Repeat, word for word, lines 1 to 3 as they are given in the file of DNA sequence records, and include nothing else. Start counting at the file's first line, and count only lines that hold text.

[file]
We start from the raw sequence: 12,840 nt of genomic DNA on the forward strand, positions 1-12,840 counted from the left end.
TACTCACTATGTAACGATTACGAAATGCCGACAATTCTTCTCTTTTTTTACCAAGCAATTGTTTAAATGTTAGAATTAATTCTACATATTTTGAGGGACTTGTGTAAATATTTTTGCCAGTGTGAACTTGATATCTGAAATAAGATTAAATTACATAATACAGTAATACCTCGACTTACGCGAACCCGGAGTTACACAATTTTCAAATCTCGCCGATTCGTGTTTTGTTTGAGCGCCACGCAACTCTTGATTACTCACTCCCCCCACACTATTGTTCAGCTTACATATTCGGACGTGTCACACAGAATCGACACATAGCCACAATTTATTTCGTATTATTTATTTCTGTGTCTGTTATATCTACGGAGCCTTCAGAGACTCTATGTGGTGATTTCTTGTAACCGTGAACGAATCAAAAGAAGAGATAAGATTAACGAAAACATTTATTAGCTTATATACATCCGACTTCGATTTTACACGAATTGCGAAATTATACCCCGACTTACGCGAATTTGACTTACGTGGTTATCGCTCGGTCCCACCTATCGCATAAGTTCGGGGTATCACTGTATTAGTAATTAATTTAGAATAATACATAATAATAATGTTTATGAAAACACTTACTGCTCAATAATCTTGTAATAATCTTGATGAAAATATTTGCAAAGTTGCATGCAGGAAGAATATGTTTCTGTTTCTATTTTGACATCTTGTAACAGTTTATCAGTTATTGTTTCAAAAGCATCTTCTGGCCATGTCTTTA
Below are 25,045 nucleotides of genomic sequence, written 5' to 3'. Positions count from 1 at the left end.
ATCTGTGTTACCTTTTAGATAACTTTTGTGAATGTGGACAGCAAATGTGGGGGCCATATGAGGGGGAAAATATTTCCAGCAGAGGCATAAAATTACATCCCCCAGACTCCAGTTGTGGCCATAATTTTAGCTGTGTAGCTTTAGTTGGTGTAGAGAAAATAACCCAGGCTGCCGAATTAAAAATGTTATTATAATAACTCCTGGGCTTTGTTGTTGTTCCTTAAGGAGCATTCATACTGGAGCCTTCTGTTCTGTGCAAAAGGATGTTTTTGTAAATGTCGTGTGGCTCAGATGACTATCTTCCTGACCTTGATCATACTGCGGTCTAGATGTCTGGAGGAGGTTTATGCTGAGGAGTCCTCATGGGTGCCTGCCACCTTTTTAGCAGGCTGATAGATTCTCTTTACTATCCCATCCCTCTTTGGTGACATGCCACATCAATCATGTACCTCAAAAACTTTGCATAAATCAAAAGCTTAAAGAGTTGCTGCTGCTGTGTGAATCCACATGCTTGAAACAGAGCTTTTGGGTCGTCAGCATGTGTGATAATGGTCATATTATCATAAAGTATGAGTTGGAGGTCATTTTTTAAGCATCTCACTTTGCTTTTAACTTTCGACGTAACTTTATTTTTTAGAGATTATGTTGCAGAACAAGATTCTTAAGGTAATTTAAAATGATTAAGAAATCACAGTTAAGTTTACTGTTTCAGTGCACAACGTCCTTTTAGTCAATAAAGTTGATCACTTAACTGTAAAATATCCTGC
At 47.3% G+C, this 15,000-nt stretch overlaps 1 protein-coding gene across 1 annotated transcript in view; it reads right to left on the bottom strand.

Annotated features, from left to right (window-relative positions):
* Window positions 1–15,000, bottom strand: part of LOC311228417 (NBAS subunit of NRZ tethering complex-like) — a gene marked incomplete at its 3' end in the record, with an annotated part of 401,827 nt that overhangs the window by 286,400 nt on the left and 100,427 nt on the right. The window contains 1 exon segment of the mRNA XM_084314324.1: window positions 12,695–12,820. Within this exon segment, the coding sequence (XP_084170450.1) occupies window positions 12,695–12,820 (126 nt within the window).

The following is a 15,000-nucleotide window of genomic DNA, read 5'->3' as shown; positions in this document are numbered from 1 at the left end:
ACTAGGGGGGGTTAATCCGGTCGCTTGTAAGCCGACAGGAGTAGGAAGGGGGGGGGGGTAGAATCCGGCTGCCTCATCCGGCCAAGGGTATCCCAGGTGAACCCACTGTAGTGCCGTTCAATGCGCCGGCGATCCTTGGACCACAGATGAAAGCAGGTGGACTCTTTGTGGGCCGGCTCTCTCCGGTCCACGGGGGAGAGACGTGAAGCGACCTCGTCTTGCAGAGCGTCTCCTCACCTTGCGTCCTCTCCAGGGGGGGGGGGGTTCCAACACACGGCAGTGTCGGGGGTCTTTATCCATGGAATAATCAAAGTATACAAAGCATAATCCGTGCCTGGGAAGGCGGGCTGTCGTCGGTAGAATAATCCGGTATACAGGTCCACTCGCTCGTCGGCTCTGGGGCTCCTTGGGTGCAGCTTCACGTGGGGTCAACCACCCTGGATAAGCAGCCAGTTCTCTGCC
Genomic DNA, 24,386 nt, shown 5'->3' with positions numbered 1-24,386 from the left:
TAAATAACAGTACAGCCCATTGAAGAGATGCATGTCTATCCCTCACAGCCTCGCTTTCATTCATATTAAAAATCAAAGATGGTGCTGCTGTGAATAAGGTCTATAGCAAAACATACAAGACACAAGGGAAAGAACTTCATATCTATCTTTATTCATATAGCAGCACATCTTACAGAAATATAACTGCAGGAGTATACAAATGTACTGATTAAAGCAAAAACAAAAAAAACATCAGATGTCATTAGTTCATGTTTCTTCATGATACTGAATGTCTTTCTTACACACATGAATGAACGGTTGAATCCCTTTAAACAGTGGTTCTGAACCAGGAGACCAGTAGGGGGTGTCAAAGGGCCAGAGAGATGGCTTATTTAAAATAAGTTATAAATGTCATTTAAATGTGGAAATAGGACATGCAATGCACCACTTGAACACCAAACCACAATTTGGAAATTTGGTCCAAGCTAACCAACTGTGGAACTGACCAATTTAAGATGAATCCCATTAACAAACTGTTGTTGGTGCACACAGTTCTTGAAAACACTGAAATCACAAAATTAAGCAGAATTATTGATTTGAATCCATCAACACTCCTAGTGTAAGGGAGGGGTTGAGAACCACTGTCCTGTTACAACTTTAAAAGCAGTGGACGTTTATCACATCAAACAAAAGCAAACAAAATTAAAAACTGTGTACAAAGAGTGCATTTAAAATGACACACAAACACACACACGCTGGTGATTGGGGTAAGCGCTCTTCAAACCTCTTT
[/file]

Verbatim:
We start from the raw sequence: 12,840 nt of genomic DNA on the forward strand, positions 1-12,840 counted from the left end.
TACTCACTATGTAACGATTACGAAATGCCGACAATTCTTCTCTTTTTTTACCAAGCAATTGTTTAAATGTTAGAATTAATTCTACATATTTTGAGGGACTTGTGTAAATATTTTTGCCAGTGTGAACTTGATATCTGAAATAAGATTAAATTACATAATACAGTAATACCTCGACTTACGCGAACCCGGAGTTACACAATTTTCAAATCTCGCCGATTCGTGTTTTGTTTGAGCGCCACGCAACTCTTGATTACTCACTCCCCCCACACTATTGTTCAGCTTACATATTCGGACGTGTCACACAGAATCGACACATAGCCACAATTTATTTCGTATTATTTATTTCTGTGTCTGTTATATCTACGGAGCCTTCAGAGACTCTATGTGGTGATTTCTTGTAACCGTGAACGAATCAAAAGAAGAGATAAGATTAACGAAAACATTTATTAGCTTATATACATCCGACTTCGATTTTACACGAATTGCGAAATTATACCCCGACTTACGCGAATTTGACTTACGTGGTTATCGCTCGGTCCCACCTATCGCATAAGTTCGGGGTATCACTGTATTAGTAATTAATTTAGAATAATACATAATAATAATGTTTATGAAAACACTTACTGCTCAATAATCTTGTAATAATCTTGATGAAAATATTTGCAAAGTTGCATGCAGGAAGAATATGTTTCTGTTTCTATTTTGACATCTTGTAACAGTTTATCAGTTATTGTTTCAAAAGCATCTTCTGGCCATGTCTTTA
Below are 25,045 nucleotides of genomic sequence, written 5' to 3'. Positions count from 1 at the left end.